Residential Real Estate

Rentals in demand: The Fayetteville housing market sees a cool down for home buyers, while rental properties remain in demand

By Faith Hatton, posted 10 months ago
Photo provided by GFAA

As the housing market in the Fayetteville Metropolitan Area continues to experience a cool down following COVID-19 supply delays and finally seeing a slowdown in demand after two years, increased interest in affordable rental properties, housing vouchers and the demand for affordable rental communities have been in discussion in City Council meetings throughout 2022. To look a little further into that demand, the Greater Fayetteville Business Journal spoke with the Greater Fayetteville Apartment Association to examine the state of the Fayetteville rental market. Established in 2016, the Association serves six counties including Cumberland, Hoke, Moore and Robeson. 

GFAA President Heather Gonzalez offered her insight in the rental business in our area.

What does the Fayetteville rental market look like? Are we high on supply, low on demand, etc.? 

A high majority of apartment communities in the Fayetteville market are full or operating off a waitlist. Demand for rental homes has been constantly increasing the last number of years. As the population has grown in the region, the supply for new housing has not kept up. Additionally, more Fort Bragg soldiers are living in communities off base. Fayetteville’s residential rent rate has been right around the national average. The current US average residential rent rate is around $1,350. In the Greater Fayetteville market, a one bedroom is around $1,070 and $1,260 for a two bedroom [unit]. 

What are some of the factors that affect the number and pricing of rental properties in the area?

A recent study commissioned in part by the National Apartment Association found that delayed marriages, an aging population, and international immigration are increasing the pressing need for new apartments.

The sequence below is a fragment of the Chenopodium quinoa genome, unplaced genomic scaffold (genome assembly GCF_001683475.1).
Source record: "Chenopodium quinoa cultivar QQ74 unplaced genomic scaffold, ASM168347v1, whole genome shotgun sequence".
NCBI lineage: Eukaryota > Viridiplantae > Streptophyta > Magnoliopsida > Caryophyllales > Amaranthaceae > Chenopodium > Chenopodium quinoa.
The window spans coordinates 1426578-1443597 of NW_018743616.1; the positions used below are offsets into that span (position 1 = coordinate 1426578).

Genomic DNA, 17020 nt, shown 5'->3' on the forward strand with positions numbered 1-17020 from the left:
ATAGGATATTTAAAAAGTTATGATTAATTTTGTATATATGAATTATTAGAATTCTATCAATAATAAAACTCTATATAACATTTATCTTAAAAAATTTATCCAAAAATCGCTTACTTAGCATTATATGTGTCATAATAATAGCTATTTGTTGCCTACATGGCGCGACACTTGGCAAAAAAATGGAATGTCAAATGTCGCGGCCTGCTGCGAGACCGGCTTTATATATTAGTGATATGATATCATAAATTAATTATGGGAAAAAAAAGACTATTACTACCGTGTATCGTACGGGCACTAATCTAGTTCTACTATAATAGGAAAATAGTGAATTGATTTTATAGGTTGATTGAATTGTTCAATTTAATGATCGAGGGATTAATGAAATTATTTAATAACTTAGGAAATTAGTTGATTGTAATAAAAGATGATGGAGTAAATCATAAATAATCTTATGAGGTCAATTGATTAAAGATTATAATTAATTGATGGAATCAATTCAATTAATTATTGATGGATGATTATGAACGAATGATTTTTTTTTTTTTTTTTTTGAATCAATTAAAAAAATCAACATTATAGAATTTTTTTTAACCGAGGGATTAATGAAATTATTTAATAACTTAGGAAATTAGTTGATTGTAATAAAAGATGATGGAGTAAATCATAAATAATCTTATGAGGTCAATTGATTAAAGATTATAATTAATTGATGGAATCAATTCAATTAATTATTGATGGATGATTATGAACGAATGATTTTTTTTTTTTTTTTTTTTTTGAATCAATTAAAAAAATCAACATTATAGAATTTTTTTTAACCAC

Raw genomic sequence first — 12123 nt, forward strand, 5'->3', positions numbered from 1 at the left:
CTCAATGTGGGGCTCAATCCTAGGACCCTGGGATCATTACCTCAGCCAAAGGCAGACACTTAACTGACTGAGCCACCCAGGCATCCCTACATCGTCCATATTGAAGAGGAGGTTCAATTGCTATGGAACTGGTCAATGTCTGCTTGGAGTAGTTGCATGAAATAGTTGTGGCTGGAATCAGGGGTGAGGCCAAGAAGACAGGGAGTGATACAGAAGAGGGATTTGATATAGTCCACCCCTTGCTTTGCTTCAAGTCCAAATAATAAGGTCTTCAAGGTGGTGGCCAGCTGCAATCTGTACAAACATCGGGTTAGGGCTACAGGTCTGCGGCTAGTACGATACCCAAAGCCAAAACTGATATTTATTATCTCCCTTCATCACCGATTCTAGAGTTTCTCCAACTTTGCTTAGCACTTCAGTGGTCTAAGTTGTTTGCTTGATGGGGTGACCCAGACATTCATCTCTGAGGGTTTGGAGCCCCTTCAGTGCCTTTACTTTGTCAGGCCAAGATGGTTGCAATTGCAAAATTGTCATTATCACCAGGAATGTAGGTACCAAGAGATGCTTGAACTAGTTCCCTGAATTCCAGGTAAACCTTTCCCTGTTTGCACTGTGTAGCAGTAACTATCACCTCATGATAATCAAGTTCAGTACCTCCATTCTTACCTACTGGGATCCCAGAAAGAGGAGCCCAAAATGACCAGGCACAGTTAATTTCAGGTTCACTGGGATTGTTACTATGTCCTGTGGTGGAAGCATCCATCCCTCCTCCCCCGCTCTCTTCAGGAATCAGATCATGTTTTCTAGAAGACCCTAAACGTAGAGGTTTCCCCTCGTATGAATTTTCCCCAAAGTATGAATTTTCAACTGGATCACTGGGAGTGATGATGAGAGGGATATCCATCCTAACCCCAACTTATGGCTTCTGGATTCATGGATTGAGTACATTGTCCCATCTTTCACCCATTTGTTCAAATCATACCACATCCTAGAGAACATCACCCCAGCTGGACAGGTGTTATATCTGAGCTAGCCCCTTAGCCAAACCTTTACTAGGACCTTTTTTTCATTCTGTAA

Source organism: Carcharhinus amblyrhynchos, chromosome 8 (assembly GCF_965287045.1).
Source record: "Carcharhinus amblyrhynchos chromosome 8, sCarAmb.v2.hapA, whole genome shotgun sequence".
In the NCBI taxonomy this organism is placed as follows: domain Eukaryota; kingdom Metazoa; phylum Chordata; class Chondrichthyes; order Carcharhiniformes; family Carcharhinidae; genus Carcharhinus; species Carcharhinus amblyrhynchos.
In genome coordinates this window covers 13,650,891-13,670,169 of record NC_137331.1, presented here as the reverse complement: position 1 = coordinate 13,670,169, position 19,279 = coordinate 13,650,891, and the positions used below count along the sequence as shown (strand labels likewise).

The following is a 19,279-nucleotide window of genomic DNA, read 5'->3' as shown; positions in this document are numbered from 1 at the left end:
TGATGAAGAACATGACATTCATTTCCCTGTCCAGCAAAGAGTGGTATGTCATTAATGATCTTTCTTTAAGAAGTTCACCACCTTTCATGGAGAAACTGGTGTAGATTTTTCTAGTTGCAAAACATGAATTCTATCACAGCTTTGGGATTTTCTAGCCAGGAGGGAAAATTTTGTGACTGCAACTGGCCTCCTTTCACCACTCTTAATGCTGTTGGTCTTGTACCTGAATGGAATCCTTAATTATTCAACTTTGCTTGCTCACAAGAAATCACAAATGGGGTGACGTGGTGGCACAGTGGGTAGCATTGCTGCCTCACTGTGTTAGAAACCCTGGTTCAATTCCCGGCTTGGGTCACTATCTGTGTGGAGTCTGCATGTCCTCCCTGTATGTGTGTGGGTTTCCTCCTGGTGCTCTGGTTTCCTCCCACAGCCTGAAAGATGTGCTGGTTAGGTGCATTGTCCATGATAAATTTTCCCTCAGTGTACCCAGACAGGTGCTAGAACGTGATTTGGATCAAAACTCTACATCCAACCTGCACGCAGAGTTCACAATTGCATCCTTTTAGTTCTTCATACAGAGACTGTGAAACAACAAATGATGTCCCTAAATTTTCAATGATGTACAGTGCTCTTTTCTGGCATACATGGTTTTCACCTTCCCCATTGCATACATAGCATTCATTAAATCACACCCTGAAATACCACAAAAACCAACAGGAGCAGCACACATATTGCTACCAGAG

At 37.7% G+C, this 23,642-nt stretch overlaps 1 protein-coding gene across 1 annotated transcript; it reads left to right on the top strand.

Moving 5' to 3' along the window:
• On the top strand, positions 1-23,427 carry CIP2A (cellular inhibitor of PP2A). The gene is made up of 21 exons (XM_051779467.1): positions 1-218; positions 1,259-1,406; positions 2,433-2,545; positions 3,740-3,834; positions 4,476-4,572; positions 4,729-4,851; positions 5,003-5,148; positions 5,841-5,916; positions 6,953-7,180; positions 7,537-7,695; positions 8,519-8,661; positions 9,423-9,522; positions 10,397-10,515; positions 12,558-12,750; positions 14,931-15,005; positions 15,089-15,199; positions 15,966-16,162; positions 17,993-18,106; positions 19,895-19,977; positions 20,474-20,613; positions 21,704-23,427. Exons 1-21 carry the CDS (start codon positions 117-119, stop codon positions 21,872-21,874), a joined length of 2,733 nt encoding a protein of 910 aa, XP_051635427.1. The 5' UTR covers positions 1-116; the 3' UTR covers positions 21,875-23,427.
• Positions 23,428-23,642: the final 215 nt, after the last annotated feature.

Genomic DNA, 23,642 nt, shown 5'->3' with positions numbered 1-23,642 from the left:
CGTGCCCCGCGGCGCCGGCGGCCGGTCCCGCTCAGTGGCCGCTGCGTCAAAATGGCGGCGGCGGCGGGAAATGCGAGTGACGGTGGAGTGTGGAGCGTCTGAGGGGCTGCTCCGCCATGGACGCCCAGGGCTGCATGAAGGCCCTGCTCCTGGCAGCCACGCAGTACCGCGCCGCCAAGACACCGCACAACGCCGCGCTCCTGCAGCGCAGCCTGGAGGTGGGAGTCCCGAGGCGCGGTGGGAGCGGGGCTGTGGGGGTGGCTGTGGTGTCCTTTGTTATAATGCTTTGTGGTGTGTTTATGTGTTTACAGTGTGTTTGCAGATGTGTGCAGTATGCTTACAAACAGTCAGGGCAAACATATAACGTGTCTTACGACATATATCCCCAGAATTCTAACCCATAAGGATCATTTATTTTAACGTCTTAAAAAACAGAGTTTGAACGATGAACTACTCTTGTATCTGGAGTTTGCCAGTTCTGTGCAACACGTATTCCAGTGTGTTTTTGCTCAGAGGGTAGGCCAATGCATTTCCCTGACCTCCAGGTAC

Generally speaking, breaking down $1 of rent is as follows:

  • 39 cents – Pays for the mortgage on the property. Roughly two-thirds of the apartment industry has private lenders and are ineligible for federal mortgage forbearance via the CARES Act. This is a critical expense, as mortgage foreclosures put all residents at risk of losing their housing.
  • 27 cents – Payroll expenses, including paying employees who operate and maintain the property, ongoing maintenance, utilities, insurance, and the like.
  • 14 cents – Property taxes, which in turn supports the communities through financing for schools, teachers, emergency services, and other local needs.
  • 10 cents – Spent on capital expenditures, including roof and HVAC replacement and other important repairs that help ensure quality housing for America’s approximately 40 million rental housing residents.
  • 9 cents – Returned to owners, including the many apartment owners who are themselves small businesses and rely on this revenue to make ends meet, and investors, which include public pensions and 401Ks, on which many Americans rely—whether or not they reside in rental housing.

What trends, if any, are property owners seeing in the demand for rentals in this area? 

As the cost of housing increases in the surrounding cities and work at home becomes more prevalent, it is not uncommon to see residents moving from the Triangle and Raleigh area. The median cost for a two-bedroom apartment home is $1,480 in Raleigh, $1,590 in Garner, and $1,390 in Wilmington.

How do property owners try to meet demands with limited available housing?

There are a good number of new construction projects in the pipeline for 2023. We are also seeing existing communities expanding by building more buildings and housing units.

What are some factors that could lead to an increase in rent on a property?

Property revaluations and property tax increases are one of the significant factors for increasing rents. In addition, rents have been greatly impacted by general inflation and increases in cost of living and doing business. 

What are some factors that could lead to property owners decreasing the rent in their properties? 

The Fayetteville housing market is closely tied to Fort Bragg and our local military residents. Historically the housing market has adjusted dramatically with the increase and decrease of military residents at Fort Bragg.

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